The English Reformation cannot be understood apart from the central role of Henry VIII. On this subject see Richard Rex, Henry VIII and the English Reformation, for the Tudor king’s strategic role. A thorough and more comprehensive work of the entire Tudor era is Susan Brigden’s New Worlds, Lost Worlds: The Rule of The Tudors, 1485–1603. Though Brigden covers the English Reformation, she provides a more rounded survey of the Tudor political context. Church and People: England 1450–1660, by Claire Cross, takes a longer view by bookending her work from the early Lollard protests through the era of Cromwell. For Cross, the myriad reforms were often pressed by laymen who questioned the sole right of the Papacy and monarch to judge doctrine. The reforms, then, were contested ground rather than passively accepted.

“Bloody Mary” has been long been condemned by historians for her rolling back of Protestant reforms, purging of Protestant Reformers from England, and the burning of more than 200 Protestant martyrs at the stake during her reign. The leading Scottish Reformer, John Knox, for instance, was one such Reformer who fled to Continental Europe. Eamon Duffy, in his controversial work Fires of Faith: Catholic England under Mary Tudor, seeks to rehabilitate Mary I and revise her nearly universal condemnation. The author sees Mary as more imaginative and creative in pushing through Catholic reforms than previously thought. He particularly takes issue with A.G. Dickens’s image of Mary’s reign as hopelessly retrogressive.

Broadening his theme, Duffy argues for a more diversified view of the Reformation in Reformation Divided: Catholics, Protestants, and the Conversion of England. Rather than seeing the Reformation as a simplistic dichotomy between Protestant and Catholic, and the Counter-Reformation as nothing more than a reaction to Protestantism, Duffy argues that Protestants were divided among themselves, that the Catholic Counter-Reformation was more constructive than reactionary, and that the anti-traditionalist forces unleashed by the Protestants were divisive rather than reforming.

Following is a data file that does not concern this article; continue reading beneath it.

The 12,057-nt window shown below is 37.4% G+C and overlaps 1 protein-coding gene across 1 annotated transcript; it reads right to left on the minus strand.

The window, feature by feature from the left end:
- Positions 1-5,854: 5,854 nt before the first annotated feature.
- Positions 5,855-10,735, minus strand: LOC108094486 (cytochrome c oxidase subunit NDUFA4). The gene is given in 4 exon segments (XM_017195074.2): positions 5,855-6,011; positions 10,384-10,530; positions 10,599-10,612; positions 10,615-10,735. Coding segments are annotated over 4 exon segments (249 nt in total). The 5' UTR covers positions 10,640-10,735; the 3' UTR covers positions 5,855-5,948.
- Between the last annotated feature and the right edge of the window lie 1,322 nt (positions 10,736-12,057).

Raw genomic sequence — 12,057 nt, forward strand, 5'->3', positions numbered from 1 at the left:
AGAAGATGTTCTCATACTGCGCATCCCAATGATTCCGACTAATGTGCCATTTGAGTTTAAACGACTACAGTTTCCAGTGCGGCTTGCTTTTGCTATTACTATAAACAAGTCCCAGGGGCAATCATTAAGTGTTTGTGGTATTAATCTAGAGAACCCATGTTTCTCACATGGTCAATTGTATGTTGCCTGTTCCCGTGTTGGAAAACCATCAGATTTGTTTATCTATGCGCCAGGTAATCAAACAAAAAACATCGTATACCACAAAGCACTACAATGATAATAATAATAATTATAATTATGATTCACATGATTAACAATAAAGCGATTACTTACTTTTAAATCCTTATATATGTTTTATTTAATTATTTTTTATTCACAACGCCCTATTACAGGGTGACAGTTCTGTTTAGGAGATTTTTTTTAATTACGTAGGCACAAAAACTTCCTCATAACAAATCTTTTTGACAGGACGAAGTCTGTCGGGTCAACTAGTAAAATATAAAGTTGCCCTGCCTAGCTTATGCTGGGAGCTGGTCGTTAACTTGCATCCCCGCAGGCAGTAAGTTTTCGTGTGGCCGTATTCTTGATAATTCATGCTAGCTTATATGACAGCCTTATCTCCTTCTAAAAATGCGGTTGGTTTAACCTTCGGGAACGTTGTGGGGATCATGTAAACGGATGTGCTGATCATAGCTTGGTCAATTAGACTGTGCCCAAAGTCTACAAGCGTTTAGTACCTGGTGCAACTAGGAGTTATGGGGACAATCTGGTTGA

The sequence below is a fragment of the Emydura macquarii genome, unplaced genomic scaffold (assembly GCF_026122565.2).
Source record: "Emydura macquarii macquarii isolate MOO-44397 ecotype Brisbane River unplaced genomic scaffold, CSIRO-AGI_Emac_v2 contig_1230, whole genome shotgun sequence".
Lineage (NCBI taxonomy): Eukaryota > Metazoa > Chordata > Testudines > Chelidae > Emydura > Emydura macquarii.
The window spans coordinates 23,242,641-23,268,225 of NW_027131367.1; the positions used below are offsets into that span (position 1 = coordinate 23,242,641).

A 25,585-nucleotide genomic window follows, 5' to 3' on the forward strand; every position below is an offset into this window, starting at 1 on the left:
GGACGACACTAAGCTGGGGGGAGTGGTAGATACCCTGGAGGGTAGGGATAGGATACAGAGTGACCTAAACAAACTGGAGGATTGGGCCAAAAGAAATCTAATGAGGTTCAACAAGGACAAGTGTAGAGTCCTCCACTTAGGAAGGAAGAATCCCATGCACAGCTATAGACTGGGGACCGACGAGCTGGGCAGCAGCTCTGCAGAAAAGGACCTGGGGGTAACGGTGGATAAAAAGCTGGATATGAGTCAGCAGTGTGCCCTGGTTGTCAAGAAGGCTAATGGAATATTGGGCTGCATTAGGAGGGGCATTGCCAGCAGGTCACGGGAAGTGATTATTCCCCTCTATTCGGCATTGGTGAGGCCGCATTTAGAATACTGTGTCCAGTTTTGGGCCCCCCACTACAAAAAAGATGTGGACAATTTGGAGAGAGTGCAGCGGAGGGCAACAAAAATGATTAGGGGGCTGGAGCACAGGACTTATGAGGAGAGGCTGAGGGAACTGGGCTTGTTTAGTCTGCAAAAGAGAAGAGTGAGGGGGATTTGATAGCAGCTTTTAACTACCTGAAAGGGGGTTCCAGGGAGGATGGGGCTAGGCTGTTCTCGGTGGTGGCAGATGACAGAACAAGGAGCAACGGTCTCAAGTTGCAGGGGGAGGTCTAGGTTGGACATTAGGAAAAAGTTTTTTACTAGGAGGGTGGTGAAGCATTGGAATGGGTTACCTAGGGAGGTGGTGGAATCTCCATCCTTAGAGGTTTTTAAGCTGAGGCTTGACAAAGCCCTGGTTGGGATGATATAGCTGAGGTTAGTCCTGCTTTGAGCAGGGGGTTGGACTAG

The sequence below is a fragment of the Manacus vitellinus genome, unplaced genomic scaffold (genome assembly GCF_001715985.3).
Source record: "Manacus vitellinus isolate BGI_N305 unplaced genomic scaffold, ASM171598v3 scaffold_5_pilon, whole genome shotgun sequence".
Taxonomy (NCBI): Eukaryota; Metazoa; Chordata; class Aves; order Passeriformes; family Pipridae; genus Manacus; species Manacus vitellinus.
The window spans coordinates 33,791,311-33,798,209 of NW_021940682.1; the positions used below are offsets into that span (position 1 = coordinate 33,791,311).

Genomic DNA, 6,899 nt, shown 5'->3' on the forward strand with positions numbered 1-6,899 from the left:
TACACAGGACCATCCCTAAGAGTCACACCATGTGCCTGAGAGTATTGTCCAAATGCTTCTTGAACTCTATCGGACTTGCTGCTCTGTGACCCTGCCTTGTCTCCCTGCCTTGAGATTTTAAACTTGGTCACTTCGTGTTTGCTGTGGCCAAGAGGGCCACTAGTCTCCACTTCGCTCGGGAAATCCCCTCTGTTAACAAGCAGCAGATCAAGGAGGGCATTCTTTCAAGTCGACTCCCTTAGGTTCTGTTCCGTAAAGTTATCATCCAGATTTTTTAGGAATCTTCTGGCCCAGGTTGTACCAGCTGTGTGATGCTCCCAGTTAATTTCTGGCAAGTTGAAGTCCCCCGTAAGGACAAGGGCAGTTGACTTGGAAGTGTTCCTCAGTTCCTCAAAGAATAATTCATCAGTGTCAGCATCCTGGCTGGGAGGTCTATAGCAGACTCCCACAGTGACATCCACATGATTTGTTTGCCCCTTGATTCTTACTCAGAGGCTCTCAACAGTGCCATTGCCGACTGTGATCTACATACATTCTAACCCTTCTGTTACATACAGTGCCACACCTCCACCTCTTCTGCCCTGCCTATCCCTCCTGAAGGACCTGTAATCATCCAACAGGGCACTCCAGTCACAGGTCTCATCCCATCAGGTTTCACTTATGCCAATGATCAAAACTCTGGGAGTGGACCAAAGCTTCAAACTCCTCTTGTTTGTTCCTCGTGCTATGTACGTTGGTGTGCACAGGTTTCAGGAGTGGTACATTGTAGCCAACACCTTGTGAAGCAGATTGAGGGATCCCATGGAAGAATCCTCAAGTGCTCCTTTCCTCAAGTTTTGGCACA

Peter Marshall’s recent, thorough work, Heretics and Believers: A History of the English Reformation, centralizes religion as the primary focal point of the English Reformation and argues that it was not simply a replacement of Catholicism with Protestantism, but rather an expression of how religion was lived and experienced. Instead of seeing the English Reformation as the triumph of the English crown, Marshall argues that it ironically undermined its own mystique and legitimacy among the English people, as the new trends created greater pluralism rather than uniformity.

Alec Ryrie’s Being Protestant in Reformation Britain provides insightful essays on the lived rather than the doctrinal experience of English Protestants. Dividing his book into four parts, Ryrie considers such themes as emotionalism, prayers, private devotion, and family and public worship. This work helpfully explores not simply what Protestants believed, but also how they lived. Coeditors Ryrie and Peter Marshall’s The Beginnings of English Protestantism contains nine good essays that helpfully clarify specifics related to the English context of the Reformation. Lastly, an important work is Susan Wabuda’s Preaching during the English Reformation. The Protestant Reformers centralized preaching as the main form of communication with parishioners. Even Calvin, despite his detailed systematic theology text, saw preaching as central for the pastoral role. 

Works Cited